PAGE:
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Structural Basis of Egg Coat-Sperm Recognition at Fertilization (Jun 2017)

cell
Title:
Structural Basis of Egg Coat-Sperm Recognition at Fertilization
Journal:
Cell. 2017 Jun 15;169(7):1315-1326.e17
Author(s):
Raj I1, Sadat Al Hosseini H1, Dioguardi E1, Nishimura K1, Han L1, Villa A1, de Sanctis D2, Jovine L3.
Author(s) affiliation:
1Department of Biosciences and Nutrition and Center for Innovative Medicine, Karolinska Institutet, Huddinge, SE-141 83, Sweden.
2 ESRF - The European Synchrotron Radiation Facility, Grenoble 38000, France.
3Department of Biosciences and Nutrition and Center for Innovative Medicine, Karolinska Institutet, Huddinge, SE-141 83, Sweden
 

 

Short description:
Sperm-binding repeats of mollusk VERL and mouse ZP2 egg coat proteins fold similarly
Structures of VERL/lysin complexes reveal the atomic basis of egg coat-sperm recognition
A medium-affinity VERL repeat selectively binds lysin from the same species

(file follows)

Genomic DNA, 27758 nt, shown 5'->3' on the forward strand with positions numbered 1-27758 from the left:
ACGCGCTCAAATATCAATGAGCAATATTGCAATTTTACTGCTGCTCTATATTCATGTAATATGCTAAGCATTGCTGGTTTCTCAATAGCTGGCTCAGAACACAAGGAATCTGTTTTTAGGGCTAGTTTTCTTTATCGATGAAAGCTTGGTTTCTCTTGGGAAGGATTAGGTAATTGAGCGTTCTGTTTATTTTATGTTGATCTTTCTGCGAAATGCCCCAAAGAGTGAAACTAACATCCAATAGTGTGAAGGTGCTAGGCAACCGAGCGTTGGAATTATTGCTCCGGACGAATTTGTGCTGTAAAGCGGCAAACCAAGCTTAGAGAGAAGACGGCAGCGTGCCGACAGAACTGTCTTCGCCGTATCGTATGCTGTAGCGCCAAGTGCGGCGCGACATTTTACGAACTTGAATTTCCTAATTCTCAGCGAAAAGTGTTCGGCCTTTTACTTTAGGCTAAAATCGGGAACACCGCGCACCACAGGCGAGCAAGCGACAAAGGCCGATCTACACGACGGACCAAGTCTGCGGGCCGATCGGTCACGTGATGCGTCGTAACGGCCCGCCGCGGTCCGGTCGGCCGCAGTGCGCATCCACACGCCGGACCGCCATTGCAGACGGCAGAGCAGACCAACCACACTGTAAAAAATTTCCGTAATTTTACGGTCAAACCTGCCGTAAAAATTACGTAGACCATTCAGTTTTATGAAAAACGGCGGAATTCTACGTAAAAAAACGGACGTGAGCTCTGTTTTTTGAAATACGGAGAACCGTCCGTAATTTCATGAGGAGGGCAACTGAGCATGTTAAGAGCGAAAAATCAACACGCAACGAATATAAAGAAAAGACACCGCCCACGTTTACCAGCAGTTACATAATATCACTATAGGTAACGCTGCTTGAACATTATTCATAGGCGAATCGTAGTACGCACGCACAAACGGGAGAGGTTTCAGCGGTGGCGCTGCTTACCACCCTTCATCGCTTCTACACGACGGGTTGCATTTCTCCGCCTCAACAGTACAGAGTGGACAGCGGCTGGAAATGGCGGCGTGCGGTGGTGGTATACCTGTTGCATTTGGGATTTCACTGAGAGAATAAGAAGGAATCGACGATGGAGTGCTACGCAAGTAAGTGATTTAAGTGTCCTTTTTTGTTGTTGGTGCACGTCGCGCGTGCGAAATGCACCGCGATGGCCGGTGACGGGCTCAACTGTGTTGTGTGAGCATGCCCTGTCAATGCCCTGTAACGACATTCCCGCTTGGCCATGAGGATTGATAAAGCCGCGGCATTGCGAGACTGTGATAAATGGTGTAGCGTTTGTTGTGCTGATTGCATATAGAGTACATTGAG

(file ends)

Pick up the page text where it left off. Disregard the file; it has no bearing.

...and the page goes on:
VERL/lysin recognition suggests a mechanism for sperm penetration through the egg coat
Link to the journal
 

 

Abstract taken from PubMed

Abstract:
Recognition between sperm and the egg surface marks the beginning of life in all sexually reproducing organisms. This fundamental biological event depends on the species-specific interaction between rapidly evolving counterpart molecules on the gametes. We report biochemical, crystallographic, and mutational studies of domain repeats 1-3 of invertebrate egg coat protein VERL and their interaction with cognate sperm protein lysin. VERL repeats fold like the functionally essential N-terminal repeat of mammalian sperm receptor ZP2, whose structure is also described here. Whereas sequence-divergent repeat 1 does not bind lysin, repeat 3 binds it non-species specifically via a high-affinity, largely hydrophobic interface. Due to its intermediate binding affinity, repeat 2 selectively interacts with lysin from the same species. Exposure of a highly positively charged surface of VERL-bound lysin suggests that complex formation both disrupts the organization of egg coat filaments and triggers their electrostatic repulsion, thereby opening a hole for sperm penetration and fusion.

Copyright © 2017 The Author(s). Published by Elsevier Inc. All rights reserved.
Link to the paper on PubMed
 




 

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